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Am J Infect Control. 2007 Mar;35(2):86-8.

Methicillin-resistant Staphylococcus aureus, Clostridium difficile, and extended-spectrum beta-lactamase-producing Escherichia coli in the community: assessing the problem and controlling the spread.

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International Scientific Forum on Home Hygiene, London School of Hygiene and Tropical Medicine, Morningside, WillowGreen Lane, Little Leigh, Northwich, Cheshire CW8 4RB, UK.


Although health care-associated methicillin resistant staphylococcus aureus and clostridium difficile strains are primarily a risk to hospital patients, people are increasingly concerned about their potential to circulate in the community and the home. They are thus looking for support in order to understand the extent of the risk, and guidance on how to deal with situations where preventing infection from these species becomes their responsibility. A further concern are the community-acquired MRSA and C. difficile strains, and other antibiotic resistant strains circulating in the community such as the Extended-spectrum beta-lactamase (ESBL) Escherichia coli. In response to concerns about such organisms in the community, the International Scientific Forum on Home Hygiene has produced a report evaluating MRSA, C. difficile, and ESBL-producing E. coli from a community viewpoint. The report summarizes what is known about their prevalence in the community, their mode of transmission in the home, and the extent to which they represent a risk. It also includes "advice sheets" giving practical guidance on what to do when there is a risk of infection transmission in the home.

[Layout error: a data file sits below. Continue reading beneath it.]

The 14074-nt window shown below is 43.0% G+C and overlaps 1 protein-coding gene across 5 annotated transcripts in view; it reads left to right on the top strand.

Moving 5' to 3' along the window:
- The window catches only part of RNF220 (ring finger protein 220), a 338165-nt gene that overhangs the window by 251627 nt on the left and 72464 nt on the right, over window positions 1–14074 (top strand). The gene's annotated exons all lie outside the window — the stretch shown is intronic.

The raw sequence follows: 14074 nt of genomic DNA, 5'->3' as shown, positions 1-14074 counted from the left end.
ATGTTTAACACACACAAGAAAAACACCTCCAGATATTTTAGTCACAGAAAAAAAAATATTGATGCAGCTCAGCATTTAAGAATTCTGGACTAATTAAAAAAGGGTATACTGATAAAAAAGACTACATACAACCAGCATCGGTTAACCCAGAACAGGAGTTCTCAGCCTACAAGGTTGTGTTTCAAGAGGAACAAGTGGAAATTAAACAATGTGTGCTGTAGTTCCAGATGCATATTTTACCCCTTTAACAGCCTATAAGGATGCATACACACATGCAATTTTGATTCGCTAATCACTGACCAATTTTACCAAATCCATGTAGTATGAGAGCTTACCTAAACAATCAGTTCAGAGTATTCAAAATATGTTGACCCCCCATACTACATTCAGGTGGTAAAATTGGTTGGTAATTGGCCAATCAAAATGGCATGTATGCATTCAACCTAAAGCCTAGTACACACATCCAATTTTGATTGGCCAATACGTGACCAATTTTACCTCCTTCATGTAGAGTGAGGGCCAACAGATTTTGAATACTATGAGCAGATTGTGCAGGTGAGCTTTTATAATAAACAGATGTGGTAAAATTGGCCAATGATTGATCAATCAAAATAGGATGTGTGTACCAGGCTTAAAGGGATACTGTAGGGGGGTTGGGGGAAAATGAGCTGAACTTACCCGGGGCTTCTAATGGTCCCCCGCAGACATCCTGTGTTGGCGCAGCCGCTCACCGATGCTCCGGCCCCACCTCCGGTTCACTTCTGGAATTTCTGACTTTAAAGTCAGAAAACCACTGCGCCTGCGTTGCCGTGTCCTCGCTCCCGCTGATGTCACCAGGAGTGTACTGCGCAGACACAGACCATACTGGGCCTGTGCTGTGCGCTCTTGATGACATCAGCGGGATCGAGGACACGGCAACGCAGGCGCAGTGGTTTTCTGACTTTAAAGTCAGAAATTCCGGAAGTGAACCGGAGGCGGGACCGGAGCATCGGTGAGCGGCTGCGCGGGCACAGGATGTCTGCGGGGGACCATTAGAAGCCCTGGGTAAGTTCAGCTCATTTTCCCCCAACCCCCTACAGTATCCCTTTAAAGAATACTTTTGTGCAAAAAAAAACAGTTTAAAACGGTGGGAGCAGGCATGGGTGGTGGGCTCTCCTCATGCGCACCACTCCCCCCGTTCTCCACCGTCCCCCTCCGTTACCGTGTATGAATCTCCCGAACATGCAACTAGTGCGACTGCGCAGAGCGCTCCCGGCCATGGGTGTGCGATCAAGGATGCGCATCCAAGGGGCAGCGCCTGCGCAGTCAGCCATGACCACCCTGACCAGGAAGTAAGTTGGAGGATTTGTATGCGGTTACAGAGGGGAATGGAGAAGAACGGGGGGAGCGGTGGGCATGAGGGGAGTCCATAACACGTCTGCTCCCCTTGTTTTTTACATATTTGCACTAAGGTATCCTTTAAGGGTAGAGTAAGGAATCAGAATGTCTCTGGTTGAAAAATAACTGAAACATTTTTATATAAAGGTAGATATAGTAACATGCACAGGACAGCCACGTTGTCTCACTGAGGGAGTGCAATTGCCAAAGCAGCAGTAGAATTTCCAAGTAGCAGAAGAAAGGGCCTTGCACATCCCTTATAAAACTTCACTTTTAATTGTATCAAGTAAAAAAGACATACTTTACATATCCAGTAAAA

[Indexed for MEDLINE]

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